This time of year the mint has filled an entire wall of the stone house, the returning lavender is getting ready to open its purple blooms, and the oregano has greened up nicely. The lettuce is just coming up in the garden, while the lilies are sending out their flower heads. The pink oxalis, which is a transplant from North Carolina, is blooming and so is our locally found yellow oxalis. In sunny places in the yard the sheep sorrel is blooming, too.
In the woods near trails or somewhat open areas where light is getting to the forest floor, Smooth Soloman’s Seal and False Soloman’s Seal are in bloom. Both Soloman Seals have a single arching stem with large, parallel-veined, stalkless leaves. These members of the Lily family differ in the placement and shape of their blooms.
False Soloman’s Seal volunteered next to this oak tree in the backyard.
False Soloman’s Seal is in the foreground here and the smaller Smooth Soloman’s Seal is in the background.
False Soloman’s Seal with its cluster of flowers at the end of the stem.
False Soloman’s Seal creamy white cluster of flowers.
Smooth Soloman’s Seal with its dangling blooms.
Hanging blossoms of Smooth Soloman’s Seal.
This week we’ve seen the Swallowtail Butterflies flitting about the place. They seem to like hanging around the higher tree branches.
Swallowtail butterfly resting on a sassafras leaf.
The woodland herbs are growing up and this week I spotted goldenseal, rattlesnake plantain and wild yam greenery, although it is too early now for their flowers. The pink lady slipper blossoms developed into a bright pink and now the blossoms are starting to dry up as noted by the brownish tinge at the bottom of the blossoms.
Two pink lady slippers blooming brightly.
A waning pink lady slipper as noted by the tinge of brown on the blossom.
Fuzzy pink lady slipper.
In some places the Maple-Leaved Viburnum is in bloom and in other places the blooms are just about ready to open. The flat cluster of blooms appears at the top of the stem above a pair of leaves that remind one of maple leaves for which it is named. The flowers vary from white to light pink and will develop into black berries that sometimes last through the winter. The maple-leaved viburnum seems to be a rather opportunistic plant in that it comes back rather quickly after cutting it back, probably by underground runners. The viburnum will bloom when the plant is only a foot tall or when it is four feet tall.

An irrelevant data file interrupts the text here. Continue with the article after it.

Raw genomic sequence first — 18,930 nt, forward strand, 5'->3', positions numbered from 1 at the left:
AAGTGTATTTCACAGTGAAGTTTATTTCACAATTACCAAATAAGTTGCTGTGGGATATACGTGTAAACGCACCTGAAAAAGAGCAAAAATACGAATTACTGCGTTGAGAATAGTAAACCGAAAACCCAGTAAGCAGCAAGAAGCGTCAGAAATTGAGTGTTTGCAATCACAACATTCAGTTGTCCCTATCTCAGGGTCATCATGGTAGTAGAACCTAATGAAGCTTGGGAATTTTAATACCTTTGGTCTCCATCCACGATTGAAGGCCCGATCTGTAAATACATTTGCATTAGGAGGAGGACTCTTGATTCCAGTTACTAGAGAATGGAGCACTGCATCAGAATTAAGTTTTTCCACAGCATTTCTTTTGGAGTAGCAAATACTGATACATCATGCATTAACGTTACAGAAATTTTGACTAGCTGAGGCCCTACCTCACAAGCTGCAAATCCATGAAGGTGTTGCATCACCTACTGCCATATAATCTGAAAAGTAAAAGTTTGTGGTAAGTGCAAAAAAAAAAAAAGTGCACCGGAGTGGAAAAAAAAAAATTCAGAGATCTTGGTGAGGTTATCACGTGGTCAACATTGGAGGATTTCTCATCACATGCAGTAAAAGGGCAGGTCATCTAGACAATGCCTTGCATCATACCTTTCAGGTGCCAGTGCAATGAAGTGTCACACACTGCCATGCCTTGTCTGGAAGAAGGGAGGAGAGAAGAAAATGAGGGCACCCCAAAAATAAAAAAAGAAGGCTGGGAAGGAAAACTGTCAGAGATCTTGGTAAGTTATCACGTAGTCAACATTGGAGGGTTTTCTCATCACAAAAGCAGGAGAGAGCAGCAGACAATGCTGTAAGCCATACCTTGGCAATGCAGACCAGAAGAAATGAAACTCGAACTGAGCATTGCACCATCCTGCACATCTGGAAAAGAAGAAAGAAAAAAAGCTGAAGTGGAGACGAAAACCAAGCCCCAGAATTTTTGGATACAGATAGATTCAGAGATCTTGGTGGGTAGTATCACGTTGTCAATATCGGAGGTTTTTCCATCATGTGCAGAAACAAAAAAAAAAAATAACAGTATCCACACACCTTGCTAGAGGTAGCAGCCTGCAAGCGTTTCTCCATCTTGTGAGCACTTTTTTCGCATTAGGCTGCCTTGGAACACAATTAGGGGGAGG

Maple-leaved viburnum ready to open its light pink flowers.
The Deerberry shrubs are showing their white, down-turned blossoms with protruding stamens, which may remind one of blueberries or huckleberries as the deerberry, Vaccinium stamineum, is a member of the Heath family. The small oval-shaped leaves are pale underneath.
Deerberry blossoms hanging from the leaf axils.
Deerberry blossoms with their protruding stamens.
Brambles and raspberries are blooming profusely this week everywhere in the woods and especially along the lane or opened areas in the woods. The brambles have a way of opening the lowest blossoms in the group first, followed by others on up the stem.
Brambles opening up their crinkley blossoms.
Brambles blooming in the woodlands.
The Partridgeberry is developing its twin flowers which are in bud.
Partridgeberry twin flowers are in bud now.
I’ll look forward to the partridgeberry blooms opening as their delicate scent is terrific!